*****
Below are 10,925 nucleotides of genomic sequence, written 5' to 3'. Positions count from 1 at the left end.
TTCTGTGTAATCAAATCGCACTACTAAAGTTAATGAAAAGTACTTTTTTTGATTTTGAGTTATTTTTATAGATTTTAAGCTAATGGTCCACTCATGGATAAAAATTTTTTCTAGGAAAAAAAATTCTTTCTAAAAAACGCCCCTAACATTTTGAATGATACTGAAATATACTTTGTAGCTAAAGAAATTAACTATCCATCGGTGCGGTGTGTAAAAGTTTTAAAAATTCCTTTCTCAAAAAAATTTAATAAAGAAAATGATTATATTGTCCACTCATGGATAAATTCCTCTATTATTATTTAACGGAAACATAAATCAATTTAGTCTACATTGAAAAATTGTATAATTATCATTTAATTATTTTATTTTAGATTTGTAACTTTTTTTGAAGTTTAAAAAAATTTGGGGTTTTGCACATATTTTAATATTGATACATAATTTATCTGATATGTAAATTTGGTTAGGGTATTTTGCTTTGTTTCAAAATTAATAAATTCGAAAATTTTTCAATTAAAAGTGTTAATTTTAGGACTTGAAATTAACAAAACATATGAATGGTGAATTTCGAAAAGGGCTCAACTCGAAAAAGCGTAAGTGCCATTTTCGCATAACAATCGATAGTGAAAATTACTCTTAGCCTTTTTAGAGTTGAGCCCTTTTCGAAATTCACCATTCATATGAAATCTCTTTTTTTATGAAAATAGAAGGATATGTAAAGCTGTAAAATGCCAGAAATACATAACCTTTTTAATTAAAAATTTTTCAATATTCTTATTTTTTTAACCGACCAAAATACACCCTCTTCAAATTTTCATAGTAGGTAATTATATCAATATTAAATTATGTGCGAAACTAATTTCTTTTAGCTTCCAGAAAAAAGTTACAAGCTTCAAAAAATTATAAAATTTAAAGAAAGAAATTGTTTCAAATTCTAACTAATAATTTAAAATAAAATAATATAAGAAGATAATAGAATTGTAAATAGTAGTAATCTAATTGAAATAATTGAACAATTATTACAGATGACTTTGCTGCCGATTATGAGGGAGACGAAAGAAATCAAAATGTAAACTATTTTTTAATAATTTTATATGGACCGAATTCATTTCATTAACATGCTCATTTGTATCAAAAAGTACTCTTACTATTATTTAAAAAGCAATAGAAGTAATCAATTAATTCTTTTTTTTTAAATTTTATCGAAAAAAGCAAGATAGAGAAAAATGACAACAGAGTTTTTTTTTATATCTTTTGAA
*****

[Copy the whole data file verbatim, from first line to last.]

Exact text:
Below are 10,925 nucleotides of genomic sequence, written 5' to 3'. Positions count from 1 at the left end.
TTCTGTGTAATCAAATCGCACTACTAAAGTTAATGAAAAGTACTTTTTTTGATTTTGAGTTATTTTTATAGATTTTAAGCTAATGGTCCACTCATGGATAAAAATTTTTTCTAGGAAAAAAAATTCTTTCTAAAAAACGCCCCTAACATTTTGAATGATACTGAAATATACTTTGTAGCTAAAGAAATTAACTATCCATCGGTGCGGTGTGTAAAAGTTTTAAAAATTCCTTTCTCAAAAAAATTTAATAAAGAAAATGATTATATTGTCCACTCATGGATAAATTCCTCTATTATTATTTAACGGAAACATAAATCAATTTAGTCTACATTGAAAAATTGTATAATTATCATTTAATTATTTTATTTTAGATTTGTAACTTTTTTTGAAGTTTAAAAAAATTTGGGGTTTTGCACATATTTTAATATTGATACATAATTTATCTGATATGTAAATTTGGTTAGGGTATTTTGCTTTGTTTCAAAATTAATAAATTCGAAAATTTTTCAATTAAAAGTGTTAATTTTAGGACTTGAAATTAACAAAACATATGAATGGTGAATTTCGAAAAGGGCTCAACTCGAAAAAGCGTAAGTGCCATTTTCGCATAACAATCGATAGTGAAAATTACTCTTAGCCTTTTTAGAGTTGAGCCCTTTTCGAAATTCACCATTCATATGAAATCTCTTTTTTTATGAAAATAGAAGGATATGTAAAGCTGTAAAATGCCAGAAATACATAACCTTTTTAATTAAAAATTTTTCAATATTCTTATTTTTTTAACCGACCAAAATACACCCTCTTCAAATTTTCATAGTAGGTAATTATATCAATATTAAATTATGTGCGAAACTAATTTCTTTTAGCTTCCAGAAAAAAGTTACAAGCTTCAAAAAATTATAAAATTTAAAGAAAGAAATTGTTTCAAATTCTAACTAATAATTTAAAATAAAATAATATAAGAAGATAATAGAATTGTAAATAGTAGTAATCTAATTGAAATAATTGAACAATTATTACAGATGACTTTGCTGCCGATTATGAGGGAGACGAAAGAAATCAAAATGTAAACTATTTTTTAATAATTTTATATGGACCGAATTCATTTCATTAACATGCTCATTTGTATCAAAAAGTACTCTTACTATTATTTAAAAAGCAATAGAAGTAATCAATTAATTCTTTTTTTTTAAATTTTATCGAAAAAAGCAAGATAGAGAAAAATGACAACAGAGTTTTTTTTTATATCTTTTGAA